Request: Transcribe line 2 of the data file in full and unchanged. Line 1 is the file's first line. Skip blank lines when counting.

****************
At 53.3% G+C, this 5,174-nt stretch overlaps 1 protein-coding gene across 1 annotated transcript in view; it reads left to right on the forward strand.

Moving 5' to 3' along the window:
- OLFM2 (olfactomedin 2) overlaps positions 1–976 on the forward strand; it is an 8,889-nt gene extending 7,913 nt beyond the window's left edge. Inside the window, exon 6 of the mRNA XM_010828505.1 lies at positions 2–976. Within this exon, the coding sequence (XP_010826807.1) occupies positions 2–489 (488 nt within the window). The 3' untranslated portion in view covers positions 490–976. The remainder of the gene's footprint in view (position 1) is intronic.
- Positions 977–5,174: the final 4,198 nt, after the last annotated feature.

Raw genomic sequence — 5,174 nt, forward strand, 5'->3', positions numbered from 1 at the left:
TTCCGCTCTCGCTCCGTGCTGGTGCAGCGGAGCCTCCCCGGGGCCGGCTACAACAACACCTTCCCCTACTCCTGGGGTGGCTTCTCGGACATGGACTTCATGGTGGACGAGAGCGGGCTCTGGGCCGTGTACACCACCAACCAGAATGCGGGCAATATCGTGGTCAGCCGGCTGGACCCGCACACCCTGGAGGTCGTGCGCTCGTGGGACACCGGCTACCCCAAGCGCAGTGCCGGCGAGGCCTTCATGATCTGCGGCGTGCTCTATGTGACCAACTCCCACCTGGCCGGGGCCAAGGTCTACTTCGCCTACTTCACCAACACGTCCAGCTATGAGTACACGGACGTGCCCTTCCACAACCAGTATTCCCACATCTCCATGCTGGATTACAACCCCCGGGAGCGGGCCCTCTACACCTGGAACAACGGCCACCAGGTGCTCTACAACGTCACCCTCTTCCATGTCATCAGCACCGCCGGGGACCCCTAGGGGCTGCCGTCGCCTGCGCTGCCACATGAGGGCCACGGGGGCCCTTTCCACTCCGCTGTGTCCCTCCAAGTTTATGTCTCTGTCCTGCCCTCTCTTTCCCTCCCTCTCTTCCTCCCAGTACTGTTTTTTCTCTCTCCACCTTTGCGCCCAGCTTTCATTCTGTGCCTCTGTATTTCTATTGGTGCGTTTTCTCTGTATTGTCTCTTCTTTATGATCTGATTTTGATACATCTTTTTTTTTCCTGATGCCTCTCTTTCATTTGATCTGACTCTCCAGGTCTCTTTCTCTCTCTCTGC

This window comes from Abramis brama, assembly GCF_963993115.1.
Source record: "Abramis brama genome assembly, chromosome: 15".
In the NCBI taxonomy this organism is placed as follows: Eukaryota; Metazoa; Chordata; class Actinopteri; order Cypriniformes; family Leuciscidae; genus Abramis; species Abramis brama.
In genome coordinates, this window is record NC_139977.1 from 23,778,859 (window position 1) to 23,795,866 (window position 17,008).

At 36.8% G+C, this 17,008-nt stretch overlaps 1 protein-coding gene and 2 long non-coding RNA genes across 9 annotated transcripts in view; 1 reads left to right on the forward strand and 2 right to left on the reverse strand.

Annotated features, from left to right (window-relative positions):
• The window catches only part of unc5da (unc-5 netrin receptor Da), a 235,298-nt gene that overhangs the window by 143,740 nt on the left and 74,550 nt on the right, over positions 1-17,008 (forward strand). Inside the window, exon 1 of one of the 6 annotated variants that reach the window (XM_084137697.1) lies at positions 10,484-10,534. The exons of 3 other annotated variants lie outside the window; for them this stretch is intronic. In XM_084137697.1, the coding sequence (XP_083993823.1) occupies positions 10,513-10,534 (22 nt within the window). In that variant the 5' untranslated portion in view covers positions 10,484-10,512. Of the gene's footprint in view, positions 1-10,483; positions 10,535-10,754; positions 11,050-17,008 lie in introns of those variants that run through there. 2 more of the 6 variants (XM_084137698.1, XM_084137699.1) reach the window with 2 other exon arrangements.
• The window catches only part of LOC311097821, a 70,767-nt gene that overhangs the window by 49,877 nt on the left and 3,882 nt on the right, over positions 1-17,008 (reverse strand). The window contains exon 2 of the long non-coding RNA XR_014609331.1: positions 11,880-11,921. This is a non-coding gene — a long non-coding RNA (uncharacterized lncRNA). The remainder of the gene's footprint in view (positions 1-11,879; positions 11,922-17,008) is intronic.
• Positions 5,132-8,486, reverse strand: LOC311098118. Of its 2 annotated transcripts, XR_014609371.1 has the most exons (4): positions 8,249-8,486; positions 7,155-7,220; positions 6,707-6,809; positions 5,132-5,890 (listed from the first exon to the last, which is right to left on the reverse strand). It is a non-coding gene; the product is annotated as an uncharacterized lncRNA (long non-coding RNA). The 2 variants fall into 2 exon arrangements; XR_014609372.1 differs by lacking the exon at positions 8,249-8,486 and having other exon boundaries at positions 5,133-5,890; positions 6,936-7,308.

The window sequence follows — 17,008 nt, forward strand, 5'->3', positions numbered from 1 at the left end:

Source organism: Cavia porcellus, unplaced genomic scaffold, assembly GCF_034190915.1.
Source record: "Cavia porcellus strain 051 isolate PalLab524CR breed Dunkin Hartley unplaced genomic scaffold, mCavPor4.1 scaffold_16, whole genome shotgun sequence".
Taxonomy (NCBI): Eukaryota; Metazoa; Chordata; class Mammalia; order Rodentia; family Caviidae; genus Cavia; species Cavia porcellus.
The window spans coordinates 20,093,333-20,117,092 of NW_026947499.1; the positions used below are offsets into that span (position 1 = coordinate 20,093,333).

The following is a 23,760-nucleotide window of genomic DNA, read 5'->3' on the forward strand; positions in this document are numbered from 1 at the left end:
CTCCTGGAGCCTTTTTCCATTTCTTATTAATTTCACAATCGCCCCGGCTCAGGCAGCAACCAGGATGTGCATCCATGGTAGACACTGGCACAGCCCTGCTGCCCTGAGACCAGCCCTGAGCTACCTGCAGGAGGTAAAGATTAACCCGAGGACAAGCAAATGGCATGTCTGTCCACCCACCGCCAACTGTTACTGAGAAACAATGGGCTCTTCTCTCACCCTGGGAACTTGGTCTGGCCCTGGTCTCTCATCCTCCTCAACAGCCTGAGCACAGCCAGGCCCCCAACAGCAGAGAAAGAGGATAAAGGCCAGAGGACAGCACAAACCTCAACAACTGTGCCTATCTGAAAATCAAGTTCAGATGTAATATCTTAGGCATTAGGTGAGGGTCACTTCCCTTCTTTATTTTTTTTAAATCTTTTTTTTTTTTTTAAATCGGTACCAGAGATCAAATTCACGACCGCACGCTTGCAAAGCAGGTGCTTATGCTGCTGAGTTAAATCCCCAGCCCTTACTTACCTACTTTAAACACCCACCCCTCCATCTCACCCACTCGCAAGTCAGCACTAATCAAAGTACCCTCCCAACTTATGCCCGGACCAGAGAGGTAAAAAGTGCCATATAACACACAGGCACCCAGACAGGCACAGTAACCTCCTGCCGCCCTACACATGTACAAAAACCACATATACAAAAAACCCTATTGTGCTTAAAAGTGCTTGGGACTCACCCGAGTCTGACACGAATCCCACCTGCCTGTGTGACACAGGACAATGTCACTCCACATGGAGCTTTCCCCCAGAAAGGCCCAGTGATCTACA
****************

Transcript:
Moving 5' to 3' along the window: